UCLA In the News lists selected mentions of UCLA in the world’s news media. Some articles may require registration or a subscription to view. See more UCLA In the News.
Will mask-free life push skeptics to get their shots? | Los Angeles Times
Those are among the reasons that UCLA epidemiologist and infectious disease expert Dr. Robert Kim-Farley said he has little reason to be anxious about getting sick if he doesn’t wear a mask inside a supermarket when California ends that requirement for vaccinated people on June 15. “Given the extraordinary efficaciousness of this vaccine, one can again follow the science and say that it’s very low risk if you’ve been vaccinated,” Kim-Farley said.
UCLA study could guide which areas get vaccine priority | City News Service
A team of UCLA researchers on Wednesday, June 2, announced a predictive model to help guide public health officials on which neighborhoods in Los Angeles County should be prioritized for vaccine distribution based on residents’ risks of COVID-19. … According to the author, Dr. Vickie Mays of the UCLA Fielding School of Public Health, the model “can guide public health officials and local leaders across the nation to harness already-available local data to determine which groups in which neighborhoods are most vulnerable and how to prevent new infections.” (Also: KABC-TV and KPCC-FM.)
California’s economy is getting back in shape | Los Angeles Times
In both California and the nation at large, “we are about to have one of the best years of economic growth that we’ve had since World War II,” said Leo Feler, senior economist for the UCLA Anderson Forecast. Pandemic stimulus and new government spending programs will make the recovery “euphoric,” he said. Despite the optimism, UCLA experts warn of uncertainties for Californians, including the possibility that more residents will leave the state for regions with lower housing costs. (Also: KNX-1070 AM, KCRW-FM, KPCC-FM, KQED-FM’s “The California Report” and KTTV-TV.)
Air quality board delays vote on anti-pollution rules | San Francisco Chronicle
An alternative analysis conducted by UCLA’s Luskin Center for Innovation found that new technology wouldn’t kill jobs, but rather create thousands more. The UCLA report, conducted in conjunction with Communities for a Better Environment and the environmental research firm Inclusive Economics, found that installing the wet gas scrubbers would yield “thousands of engineering, construction, and other installation jobs, upwards of 4,600 jobs between the two refineries.”
The high cost of wide streets | Bloomberg
But for all the reclamation going on, it puzzled Adam Millard-Ball that people rarely questioned just how much space streets take up in the first place, especially in the U.S., where streets are much wider than in other parts of the world. A professor of urban planning at the University of California, Los Angeles, Millard-Ball uses maps and datasets to understand city growth patterns at a large scale; his previous research has tracked the spread of urban sprawl around the globe.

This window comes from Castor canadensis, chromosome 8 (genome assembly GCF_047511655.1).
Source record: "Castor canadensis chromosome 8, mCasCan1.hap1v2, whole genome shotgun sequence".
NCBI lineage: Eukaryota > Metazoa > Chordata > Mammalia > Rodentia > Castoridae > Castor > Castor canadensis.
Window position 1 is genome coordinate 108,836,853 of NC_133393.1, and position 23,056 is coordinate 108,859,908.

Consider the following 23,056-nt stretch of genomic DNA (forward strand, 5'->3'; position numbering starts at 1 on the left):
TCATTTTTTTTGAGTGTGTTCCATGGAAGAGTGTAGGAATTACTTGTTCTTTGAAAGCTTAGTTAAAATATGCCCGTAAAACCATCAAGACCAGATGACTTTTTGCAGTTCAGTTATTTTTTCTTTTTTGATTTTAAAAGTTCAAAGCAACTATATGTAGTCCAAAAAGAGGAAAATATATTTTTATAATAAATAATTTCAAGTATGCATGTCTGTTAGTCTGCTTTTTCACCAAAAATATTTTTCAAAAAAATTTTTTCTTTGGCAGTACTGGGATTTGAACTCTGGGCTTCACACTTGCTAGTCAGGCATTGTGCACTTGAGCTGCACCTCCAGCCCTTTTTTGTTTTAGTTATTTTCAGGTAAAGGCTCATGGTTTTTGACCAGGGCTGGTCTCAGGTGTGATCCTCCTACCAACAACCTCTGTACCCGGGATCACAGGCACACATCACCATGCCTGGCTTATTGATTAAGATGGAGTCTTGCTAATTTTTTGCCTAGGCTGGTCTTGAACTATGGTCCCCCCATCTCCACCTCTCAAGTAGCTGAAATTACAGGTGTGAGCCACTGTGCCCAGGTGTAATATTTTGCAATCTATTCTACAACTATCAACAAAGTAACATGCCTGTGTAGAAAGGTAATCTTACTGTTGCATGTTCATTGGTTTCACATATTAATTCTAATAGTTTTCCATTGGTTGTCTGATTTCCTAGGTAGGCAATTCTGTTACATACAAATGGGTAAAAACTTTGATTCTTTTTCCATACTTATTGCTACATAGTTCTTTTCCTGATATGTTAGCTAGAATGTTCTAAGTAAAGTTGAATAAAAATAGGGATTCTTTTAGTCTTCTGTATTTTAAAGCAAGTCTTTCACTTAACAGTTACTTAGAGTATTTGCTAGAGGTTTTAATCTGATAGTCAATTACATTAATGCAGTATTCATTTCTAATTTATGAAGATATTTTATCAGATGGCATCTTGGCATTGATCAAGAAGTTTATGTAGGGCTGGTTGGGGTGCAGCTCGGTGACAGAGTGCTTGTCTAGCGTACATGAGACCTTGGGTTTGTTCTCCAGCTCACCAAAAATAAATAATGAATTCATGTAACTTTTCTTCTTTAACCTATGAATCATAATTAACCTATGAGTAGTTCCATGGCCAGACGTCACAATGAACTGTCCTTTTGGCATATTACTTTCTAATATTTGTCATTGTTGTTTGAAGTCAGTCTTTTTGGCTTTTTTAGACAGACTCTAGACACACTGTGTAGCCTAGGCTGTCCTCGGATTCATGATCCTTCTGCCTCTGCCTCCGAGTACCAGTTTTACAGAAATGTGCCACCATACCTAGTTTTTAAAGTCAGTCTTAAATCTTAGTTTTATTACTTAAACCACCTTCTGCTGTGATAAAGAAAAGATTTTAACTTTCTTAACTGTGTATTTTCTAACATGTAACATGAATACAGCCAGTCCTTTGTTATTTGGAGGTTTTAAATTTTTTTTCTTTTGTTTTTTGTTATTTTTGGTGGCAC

Five reasons to start a mindfulness practice | CNN Health
Mindfulness practices draw on the power of the present moment. “Much of the time we’re lost in the past or the future,” said Diana Winston, director of mindfulness education at the Mindful Awareness Research Center at the University of California, Los Angeles. “In the present moment, there’s the potential for more ease and well-being if we can bring our attention back there.”
Boyle Heights: Artistic, Jewish and musical roots | KCRW-FM’s “Greater L.A.”
Also, Jewish immigrants from Eastern Europe created new homes and communities here. “In Boyle Heights, they built Yiddish schools, they built a Yiddish language press, they used Yiddish to organize workers and political parties. So it was both a source of cultural autonomy and a source of community cohesion,” says Caroline Luce from the Alan D. Leve Center for Jewish Studies at UCLA.
“On the one hand you’re giving the message to pretty young girls that women need to be sexualized to have value in this world and then, on the other hand, we’re punishing them for participating in this. You can’t win,” Abigail Saguy, a sociologist who studies gender dynamics at UCLA, said.
What your lung capacity can tell you about your fitness | Well + Good
“Lung capacity is the total amount of air you can get into your lungs in one breath,” says Dr. Russell Buhr, assistant professor of medicine, division of pulmonary and critical care at the David Geffen School of Medicine at UCLA. … Dr. Buhr says lung capacity varies a lot from person to person, and there isn’t an absolute value that is considered “good” lung capacity.